UBC Theses and Dissertations
Style exploration and generalization for character animation Agrawal, Shailen
Believable character animation arises from a well orchestrated performance by a digital character. Various techniques have been developed to help drive this performance in an effort to create believable character animations. However, automatic style exploration and generalization from motion data are still open problems. We tackle several different aspects of the motion generation problem which aim to advance the state of the art in the areas of style exploration and generalization. First, we describe a novel optimization framework that produces a diverse range of motions for physics-based characters for tasks such as jumps, flips, and walks. This stands in contrast to the more common use of optimization to produce a single optimal motion. The solutions can be optimized to achieve motion diversity or diversity in the proportions of the simulated characters. Exploration of style of task achievement for physics-based character animation can be performed automatically by exploiting ``null spaces'' defined by the task. Second, we perform automatic style generalization by generalizing a controller for varying degree of task achievement for a specified task. We describe an exploratory approach which explores trade-offs between competing objectives for a specified task. Pareto-optimality can be used to explore various degrees of task achievement for a given style of physics-based character animation. We describe our algorithms for computing a set of controllers that span the pareto-optimal front for jumping motions which explore the trade-off between effort and jump height. We also develop supernatural jump controllers through the optimized introduction of external forces. Third, we develop a data-driven approach to model sub-steps, such as, sliding foot pivots and foot shuffling. These sub-steps are often an integral component of the style observed in task-specific locomotion. We present a model for generating these sub-steps via a foot step planning algorithm which is then used to generate full body motion. The system is able to generalize the style observed in task-specific locomotion to novel scenarios.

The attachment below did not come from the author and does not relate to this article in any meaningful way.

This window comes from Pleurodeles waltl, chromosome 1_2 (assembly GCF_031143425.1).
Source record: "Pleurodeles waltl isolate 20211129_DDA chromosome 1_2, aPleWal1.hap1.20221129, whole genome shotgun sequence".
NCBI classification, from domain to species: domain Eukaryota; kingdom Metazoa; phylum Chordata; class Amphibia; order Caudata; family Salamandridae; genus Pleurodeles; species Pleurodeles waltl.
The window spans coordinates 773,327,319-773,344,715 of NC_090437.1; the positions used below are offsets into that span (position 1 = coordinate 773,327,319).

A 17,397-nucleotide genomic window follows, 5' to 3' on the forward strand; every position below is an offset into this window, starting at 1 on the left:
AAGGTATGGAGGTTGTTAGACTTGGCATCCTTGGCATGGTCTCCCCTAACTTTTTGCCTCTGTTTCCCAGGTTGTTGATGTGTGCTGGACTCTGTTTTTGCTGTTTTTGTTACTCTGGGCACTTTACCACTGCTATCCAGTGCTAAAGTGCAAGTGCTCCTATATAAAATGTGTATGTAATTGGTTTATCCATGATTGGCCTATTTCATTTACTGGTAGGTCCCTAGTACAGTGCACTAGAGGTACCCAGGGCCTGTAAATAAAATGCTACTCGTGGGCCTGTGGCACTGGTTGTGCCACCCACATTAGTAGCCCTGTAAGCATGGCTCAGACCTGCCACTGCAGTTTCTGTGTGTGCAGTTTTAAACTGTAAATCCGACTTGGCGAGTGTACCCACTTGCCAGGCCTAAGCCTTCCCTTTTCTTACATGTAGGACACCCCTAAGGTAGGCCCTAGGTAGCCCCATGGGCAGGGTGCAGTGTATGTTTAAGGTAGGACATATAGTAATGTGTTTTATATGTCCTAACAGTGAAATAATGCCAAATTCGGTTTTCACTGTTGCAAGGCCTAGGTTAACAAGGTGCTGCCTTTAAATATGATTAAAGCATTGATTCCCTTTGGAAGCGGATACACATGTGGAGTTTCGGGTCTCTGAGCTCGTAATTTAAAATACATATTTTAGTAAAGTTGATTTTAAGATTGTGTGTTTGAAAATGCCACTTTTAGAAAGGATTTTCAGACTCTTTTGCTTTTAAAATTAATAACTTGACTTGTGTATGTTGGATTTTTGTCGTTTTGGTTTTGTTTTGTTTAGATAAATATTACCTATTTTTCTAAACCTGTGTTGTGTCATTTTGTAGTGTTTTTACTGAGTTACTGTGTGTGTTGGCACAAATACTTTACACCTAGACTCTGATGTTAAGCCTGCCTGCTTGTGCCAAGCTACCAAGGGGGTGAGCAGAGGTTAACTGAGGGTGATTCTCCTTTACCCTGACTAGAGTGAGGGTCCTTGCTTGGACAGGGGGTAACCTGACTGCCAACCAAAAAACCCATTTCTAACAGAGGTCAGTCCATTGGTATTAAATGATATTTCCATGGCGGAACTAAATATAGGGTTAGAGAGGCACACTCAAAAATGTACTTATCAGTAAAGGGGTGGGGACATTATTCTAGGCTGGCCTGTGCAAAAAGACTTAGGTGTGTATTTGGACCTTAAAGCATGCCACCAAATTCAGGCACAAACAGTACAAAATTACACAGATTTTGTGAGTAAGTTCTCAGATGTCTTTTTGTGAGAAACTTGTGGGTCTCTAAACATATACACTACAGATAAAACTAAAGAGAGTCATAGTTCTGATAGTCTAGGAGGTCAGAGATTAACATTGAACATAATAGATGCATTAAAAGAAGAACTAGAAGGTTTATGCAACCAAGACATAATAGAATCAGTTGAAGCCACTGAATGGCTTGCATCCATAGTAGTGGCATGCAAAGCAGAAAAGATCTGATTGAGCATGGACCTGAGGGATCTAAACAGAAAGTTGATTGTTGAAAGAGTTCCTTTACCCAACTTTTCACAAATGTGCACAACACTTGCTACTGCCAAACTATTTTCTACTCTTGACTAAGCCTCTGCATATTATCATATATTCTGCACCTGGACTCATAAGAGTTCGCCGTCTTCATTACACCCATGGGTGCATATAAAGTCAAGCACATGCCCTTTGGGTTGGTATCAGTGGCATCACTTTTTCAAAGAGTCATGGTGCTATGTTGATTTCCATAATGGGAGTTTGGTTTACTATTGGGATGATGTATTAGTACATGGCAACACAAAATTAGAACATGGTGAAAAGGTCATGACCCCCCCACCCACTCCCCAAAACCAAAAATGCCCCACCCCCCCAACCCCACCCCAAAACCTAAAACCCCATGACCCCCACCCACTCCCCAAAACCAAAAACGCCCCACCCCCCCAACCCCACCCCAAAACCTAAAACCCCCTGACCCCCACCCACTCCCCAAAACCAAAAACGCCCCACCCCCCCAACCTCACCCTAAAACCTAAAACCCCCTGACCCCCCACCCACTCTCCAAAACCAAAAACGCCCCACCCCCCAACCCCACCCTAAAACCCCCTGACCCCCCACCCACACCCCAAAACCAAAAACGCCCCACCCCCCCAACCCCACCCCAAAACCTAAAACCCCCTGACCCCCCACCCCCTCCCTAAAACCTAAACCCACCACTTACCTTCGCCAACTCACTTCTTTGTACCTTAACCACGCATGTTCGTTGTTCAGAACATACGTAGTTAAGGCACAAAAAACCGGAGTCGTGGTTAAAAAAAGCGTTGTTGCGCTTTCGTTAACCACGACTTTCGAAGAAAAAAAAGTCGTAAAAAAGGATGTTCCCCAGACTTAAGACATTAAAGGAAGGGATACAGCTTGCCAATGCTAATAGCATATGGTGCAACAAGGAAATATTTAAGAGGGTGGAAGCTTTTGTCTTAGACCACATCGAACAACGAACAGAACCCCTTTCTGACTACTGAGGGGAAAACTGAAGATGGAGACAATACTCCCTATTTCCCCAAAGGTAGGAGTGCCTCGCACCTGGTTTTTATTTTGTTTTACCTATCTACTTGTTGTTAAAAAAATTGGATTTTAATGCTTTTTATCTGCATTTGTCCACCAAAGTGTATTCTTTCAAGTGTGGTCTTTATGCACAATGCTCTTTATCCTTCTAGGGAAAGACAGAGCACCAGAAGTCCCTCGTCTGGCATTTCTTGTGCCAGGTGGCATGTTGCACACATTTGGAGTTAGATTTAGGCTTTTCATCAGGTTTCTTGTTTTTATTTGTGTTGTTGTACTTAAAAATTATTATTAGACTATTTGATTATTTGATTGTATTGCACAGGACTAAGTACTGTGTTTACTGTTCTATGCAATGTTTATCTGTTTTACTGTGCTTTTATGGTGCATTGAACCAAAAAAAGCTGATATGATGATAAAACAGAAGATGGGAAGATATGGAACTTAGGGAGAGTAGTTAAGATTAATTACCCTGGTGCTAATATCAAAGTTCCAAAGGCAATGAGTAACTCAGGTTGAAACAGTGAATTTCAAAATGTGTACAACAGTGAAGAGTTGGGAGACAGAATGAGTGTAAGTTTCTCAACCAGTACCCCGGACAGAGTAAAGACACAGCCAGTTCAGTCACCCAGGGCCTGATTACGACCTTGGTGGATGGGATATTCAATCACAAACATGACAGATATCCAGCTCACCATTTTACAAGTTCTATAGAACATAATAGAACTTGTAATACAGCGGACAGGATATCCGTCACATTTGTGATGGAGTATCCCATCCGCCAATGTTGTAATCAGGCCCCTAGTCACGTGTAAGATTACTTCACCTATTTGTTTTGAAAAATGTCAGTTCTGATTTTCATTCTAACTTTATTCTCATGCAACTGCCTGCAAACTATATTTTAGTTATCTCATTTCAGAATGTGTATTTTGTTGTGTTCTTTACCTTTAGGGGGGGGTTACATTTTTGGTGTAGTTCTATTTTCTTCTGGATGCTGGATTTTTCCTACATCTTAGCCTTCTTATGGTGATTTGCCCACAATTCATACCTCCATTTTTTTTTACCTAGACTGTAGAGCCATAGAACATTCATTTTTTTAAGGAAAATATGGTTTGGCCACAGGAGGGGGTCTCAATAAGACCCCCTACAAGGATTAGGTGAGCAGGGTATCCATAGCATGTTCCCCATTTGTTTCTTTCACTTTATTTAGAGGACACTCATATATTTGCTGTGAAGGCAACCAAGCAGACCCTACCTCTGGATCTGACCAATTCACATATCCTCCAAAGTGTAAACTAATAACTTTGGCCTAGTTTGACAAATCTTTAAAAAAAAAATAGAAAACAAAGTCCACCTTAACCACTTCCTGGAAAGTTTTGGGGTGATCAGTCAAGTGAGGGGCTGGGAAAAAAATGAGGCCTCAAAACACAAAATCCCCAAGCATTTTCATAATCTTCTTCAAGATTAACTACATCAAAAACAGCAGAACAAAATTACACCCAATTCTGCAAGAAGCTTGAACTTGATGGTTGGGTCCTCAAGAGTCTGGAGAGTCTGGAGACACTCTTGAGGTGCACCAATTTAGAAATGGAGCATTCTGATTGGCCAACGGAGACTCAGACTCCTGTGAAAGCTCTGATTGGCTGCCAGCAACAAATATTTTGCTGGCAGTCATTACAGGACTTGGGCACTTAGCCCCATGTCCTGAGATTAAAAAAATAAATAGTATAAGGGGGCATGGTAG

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Attribution-NonCommercial-NoDerivs 2.5 Canada